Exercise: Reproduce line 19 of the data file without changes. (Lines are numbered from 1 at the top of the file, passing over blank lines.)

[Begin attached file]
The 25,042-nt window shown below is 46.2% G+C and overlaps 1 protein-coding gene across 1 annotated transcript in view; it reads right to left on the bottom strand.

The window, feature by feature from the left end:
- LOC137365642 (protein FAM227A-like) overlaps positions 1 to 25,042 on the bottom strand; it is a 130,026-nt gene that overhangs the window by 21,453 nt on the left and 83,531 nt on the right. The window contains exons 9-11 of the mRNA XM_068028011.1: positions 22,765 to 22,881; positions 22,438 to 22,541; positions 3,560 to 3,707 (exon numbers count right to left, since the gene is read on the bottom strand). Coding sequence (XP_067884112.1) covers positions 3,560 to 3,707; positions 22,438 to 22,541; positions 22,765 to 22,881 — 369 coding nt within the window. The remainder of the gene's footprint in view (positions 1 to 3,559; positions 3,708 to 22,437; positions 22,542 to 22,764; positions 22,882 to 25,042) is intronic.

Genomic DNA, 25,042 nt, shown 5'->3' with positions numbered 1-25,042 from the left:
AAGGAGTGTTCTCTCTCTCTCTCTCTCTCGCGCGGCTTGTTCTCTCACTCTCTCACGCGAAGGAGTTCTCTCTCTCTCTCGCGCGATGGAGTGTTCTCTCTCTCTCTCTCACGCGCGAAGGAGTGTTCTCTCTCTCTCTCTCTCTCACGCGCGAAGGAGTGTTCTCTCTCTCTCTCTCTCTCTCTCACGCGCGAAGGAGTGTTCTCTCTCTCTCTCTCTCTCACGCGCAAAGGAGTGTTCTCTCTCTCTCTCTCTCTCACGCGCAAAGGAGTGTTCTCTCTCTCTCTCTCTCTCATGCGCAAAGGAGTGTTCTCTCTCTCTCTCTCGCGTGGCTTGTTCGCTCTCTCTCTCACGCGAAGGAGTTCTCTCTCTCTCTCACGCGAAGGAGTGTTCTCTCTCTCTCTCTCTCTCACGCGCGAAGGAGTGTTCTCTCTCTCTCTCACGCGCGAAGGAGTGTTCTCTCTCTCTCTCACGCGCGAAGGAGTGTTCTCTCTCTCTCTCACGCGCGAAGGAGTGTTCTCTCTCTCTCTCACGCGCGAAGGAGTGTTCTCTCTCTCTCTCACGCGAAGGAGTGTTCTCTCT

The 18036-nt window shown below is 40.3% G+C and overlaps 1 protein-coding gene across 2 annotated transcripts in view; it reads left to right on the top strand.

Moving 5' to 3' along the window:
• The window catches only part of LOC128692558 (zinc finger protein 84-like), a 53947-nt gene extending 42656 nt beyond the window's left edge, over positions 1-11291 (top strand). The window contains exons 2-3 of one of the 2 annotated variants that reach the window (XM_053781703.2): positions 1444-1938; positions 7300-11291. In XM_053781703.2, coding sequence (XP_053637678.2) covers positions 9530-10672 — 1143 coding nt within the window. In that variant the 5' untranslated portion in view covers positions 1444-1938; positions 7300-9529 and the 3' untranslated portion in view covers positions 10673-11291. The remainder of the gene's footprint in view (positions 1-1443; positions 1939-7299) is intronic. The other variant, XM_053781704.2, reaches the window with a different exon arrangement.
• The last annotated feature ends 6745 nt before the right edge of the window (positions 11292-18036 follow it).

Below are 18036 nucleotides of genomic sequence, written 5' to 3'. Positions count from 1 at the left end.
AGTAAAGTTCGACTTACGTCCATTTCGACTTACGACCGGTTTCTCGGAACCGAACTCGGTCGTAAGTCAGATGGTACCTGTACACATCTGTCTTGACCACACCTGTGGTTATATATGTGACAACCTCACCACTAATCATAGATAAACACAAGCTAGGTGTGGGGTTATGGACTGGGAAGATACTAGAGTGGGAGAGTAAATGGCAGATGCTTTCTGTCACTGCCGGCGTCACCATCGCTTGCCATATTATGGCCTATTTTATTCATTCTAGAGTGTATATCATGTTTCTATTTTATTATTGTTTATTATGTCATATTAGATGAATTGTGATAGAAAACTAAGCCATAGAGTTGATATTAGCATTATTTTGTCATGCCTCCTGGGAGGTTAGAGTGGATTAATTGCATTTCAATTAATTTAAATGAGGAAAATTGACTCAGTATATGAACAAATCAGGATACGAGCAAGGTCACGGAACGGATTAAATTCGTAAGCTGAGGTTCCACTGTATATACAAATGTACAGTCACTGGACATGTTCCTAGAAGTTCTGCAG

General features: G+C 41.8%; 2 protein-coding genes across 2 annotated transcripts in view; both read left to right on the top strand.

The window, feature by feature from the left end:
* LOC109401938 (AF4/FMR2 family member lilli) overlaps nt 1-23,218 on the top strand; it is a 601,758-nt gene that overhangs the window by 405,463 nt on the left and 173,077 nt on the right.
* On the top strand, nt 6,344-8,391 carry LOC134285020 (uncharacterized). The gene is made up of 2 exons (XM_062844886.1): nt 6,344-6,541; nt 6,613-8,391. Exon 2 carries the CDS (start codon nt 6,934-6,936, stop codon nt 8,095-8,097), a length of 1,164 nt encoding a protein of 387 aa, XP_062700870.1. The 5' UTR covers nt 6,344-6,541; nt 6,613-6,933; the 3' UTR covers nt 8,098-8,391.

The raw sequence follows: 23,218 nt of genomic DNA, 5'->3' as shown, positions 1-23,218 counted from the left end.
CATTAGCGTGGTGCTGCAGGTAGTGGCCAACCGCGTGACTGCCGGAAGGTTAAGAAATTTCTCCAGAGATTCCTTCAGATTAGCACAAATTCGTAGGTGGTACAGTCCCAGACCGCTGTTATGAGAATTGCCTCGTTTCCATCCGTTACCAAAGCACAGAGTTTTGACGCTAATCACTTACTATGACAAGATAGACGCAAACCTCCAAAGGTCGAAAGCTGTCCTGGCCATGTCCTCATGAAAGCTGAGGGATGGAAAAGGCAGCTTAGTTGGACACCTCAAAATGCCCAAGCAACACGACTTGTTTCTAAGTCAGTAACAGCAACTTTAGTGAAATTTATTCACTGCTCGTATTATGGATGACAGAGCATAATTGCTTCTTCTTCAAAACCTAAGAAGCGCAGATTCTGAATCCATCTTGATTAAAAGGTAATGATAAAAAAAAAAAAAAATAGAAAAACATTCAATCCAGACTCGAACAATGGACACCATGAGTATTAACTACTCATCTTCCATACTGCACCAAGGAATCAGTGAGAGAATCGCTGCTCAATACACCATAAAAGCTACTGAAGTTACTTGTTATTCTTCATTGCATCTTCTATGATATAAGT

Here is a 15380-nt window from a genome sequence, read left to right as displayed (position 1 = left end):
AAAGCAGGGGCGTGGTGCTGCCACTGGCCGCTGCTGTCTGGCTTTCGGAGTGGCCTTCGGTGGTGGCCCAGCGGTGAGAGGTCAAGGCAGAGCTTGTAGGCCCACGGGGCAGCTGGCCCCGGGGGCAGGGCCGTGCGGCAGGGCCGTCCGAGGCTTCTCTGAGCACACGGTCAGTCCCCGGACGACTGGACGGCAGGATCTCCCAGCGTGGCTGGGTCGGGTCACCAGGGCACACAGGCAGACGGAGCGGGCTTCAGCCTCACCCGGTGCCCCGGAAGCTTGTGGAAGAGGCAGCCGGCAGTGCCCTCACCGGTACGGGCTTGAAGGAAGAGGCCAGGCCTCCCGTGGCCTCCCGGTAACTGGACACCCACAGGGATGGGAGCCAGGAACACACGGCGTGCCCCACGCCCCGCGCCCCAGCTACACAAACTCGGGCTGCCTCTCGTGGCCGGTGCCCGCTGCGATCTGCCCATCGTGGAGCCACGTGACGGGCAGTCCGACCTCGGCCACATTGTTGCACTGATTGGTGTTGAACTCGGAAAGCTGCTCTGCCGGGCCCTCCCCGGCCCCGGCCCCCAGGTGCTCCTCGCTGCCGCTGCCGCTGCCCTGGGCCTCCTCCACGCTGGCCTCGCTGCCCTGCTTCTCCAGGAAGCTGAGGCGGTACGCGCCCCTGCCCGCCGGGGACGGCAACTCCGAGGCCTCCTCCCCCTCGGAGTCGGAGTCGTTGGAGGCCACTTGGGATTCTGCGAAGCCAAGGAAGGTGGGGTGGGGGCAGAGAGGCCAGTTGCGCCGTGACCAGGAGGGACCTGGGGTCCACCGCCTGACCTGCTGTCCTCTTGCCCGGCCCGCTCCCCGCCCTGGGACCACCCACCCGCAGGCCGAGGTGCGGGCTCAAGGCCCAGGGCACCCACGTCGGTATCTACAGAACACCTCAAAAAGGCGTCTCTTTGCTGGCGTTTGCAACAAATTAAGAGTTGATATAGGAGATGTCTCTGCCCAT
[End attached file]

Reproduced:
AAAGCAGGGGCGTGGTGCTGCCACTGGCCGCTGCTGTCTGGCTTTCGGAGTGGCCTTCGGTGGTGGCCCAGCGGTGAGAGGTCAAGGCAGAGCTTGTAGGCCCACGGGGCAGCTGGCCCCGGGGGCAGGGCCGTGCGGCAGGGCCGTCCGAGGCTTCTCTGAGCACACGGTCAGTCCCCGGACGACTGGACGGCAGGATCTCCCAGCGTGGCTGGGTCGGGTCACCAGGGCACACAGGCAGACGGAGCGGGCTTCAGCCTCACCCGGTGCCCCGGAAGCTTGTGGAAGAGGCAGCCGGCAGTGCCCTCACCGGTACGGGCTTGAAGGAAGAGGCCAGGCCTCCCGTGGCCTCCCGGTAACTGGACACCCACAGGGATGGGAGCCAGGAACACACGGCGTGCCCCACGCCCCGCGCCCCAGCTACACAAACTCGGGCTGCCTCTCGTGGCCGGTGCCCGCTGCGATCTGCCCATCGTGGAGCCACGTGACGGGCAGTCCGACCTCGGCCACATTGTTGCACTGATTGGTGTTGAACTCGGAAAGCTGCTCTGCCGGGCCCTCCCCGGCCCCGGCCCCCAGGTGCTCCTCGCTGCCGCTGCCGCTGCCCTGGGCCTCCTCCACGCTGGCCTCGCTGCCCTGCTTCTCCAGGAAGCTGAGGCGGTACGCGCCCCTGCCCGCCGGGGACGGCAACTCCGAGGCCTCCTCCCCCTCGGAGTCGGAGTCGTTGGAGGCCACTTGGGATTCTGCGAAGCCAAGGAAGGTGGGGTGGGGGCAGAGAGGCCAGTTGCGCCGTGACCAGGAGGGACCTGGGGTCCACCGCCTGACCTGCTGTCCTCTTGCCCGGCCCGCTCCCCGCCCTGGGACCACCCACCCGCAGGCCGAGGTGCGGGCTCAAGGCCCAGGGCACCCACGTCGGTATCTACAGAACACCTCAAAAAGGCGTCTCTTTGCTGGCGTTTGCAACAAATTAAGAGTTGATATAGGAGATGTCTCTGCCCAT